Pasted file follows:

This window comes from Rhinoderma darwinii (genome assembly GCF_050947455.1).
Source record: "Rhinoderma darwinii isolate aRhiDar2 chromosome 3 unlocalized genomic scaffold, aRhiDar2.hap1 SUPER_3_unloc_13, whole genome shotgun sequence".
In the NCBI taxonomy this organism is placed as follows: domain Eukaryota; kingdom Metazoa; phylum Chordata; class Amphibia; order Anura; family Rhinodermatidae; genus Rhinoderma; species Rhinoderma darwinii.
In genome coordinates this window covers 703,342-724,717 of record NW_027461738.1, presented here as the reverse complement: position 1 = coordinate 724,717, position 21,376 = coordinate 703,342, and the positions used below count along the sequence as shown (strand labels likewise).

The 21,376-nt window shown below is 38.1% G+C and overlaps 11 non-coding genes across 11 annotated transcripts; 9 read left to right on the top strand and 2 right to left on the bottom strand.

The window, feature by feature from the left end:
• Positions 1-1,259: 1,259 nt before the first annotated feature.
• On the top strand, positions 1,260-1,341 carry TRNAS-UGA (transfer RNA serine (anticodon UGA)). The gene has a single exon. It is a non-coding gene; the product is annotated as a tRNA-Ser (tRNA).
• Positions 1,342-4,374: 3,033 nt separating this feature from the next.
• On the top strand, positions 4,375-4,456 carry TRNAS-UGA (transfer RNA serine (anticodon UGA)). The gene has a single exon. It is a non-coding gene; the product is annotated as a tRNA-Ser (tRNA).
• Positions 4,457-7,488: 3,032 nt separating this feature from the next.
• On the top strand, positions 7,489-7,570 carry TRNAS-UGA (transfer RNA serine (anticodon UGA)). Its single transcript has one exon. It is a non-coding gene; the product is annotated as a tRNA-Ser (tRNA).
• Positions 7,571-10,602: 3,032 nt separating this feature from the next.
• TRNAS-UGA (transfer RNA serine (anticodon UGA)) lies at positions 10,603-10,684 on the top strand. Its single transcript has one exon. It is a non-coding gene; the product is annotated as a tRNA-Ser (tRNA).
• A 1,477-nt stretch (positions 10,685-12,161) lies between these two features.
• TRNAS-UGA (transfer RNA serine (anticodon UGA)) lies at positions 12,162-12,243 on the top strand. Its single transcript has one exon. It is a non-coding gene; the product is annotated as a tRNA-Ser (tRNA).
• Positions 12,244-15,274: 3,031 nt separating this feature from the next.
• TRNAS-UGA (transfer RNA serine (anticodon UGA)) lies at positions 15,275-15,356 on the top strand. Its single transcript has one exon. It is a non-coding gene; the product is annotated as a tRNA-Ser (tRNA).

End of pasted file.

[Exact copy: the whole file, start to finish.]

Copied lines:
This window comes from Rhinoderma darwinii (genome assembly GCF_050947455.1).
Source record: "Rhinoderma darwinii isolate aRhiDar2 chromosome 3 unlocalized genomic scaffold, aRhiDar2.hap1 SUPER_3_unloc_13, whole genome shotgun sequence".
In the NCBI taxonomy this organism is placed as follows: domain Eukaryota; kingdom Metazoa; phylum Chordata; class Amphibia; order Anura; family Rhinodermatidae; genus Rhinoderma; species Rhinoderma darwinii.
In genome coordinates this window covers 703,342-724,717 of record NW_027461738.1, presented here as the reverse complement: position 1 = coordinate 724,717, position 21,376 = coordinate 703,342, and the positions used below count along the sequence as shown (strand labels likewise).

The 21,376-nt window shown below is 38.1% G+C and overlaps 11 non-coding genes across 11 annotated transcripts; 9 read left to right on the top strand and 2 right to left on the bottom strand.

The window, feature by feature from the left end:
• Positions 1-1,259: 1,259 nt before the first annotated feature.
• On the top strand, positions 1,260-1,341 carry TRNAS-UGA (transfer RNA serine (anticodon UGA)). The gene has a single exon. It is a non-coding gene; the product is annotated as a tRNA-Ser (tRNA).
• Positions 1,342-4,374: 3,033 nt separating this feature from the next.
• On the top strand, positions 4,375-4,456 carry TRNAS-UGA (transfer RNA serine (anticodon UGA)). The gene has a single exon. It is a non-coding gene; the product is annotated as a tRNA-Ser (tRNA).
• Positions 4,457-7,488: 3,032 nt separating this feature from the next.
• On the top strand, positions 7,489-7,570 carry TRNAS-UGA (transfer RNA serine (anticodon UGA)). Its single transcript has one exon. It is a non-coding gene; the product is annotated as a tRNA-Ser (tRNA).
• Positions 7,571-10,602: 3,032 nt separating this feature from the next.
• TRNAS-UGA (transfer RNA serine (anticodon UGA)) lies at positions 10,603-10,684 on the top strand. Its single transcript has one exon. It is a non-coding gene; the product is annotated as a tRNA-Ser (tRNA).
• A 1,477-nt stretch (positions 10,685-12,161) lies between these two features.
• TRNAS-UGA (transfer RNA serine (anticodon UGA)) lies at positions 12,162-12,243 on the top strand. Its single transcript has one exon. It is a non-coding gene; the product is annotated as a tRNA-Ser (tRNA).
• Positions 12,244-15,274: 3,031 nt separating this feature from the next.
• TRNAS-UGA (transfer RNA serine (anticodon UGA)) lies at positions 15,275-15,356 on the top strand. Its single transcript has one exon. It is a non-coding gene; the product is annotated as a tRNA-Ser (tRNA).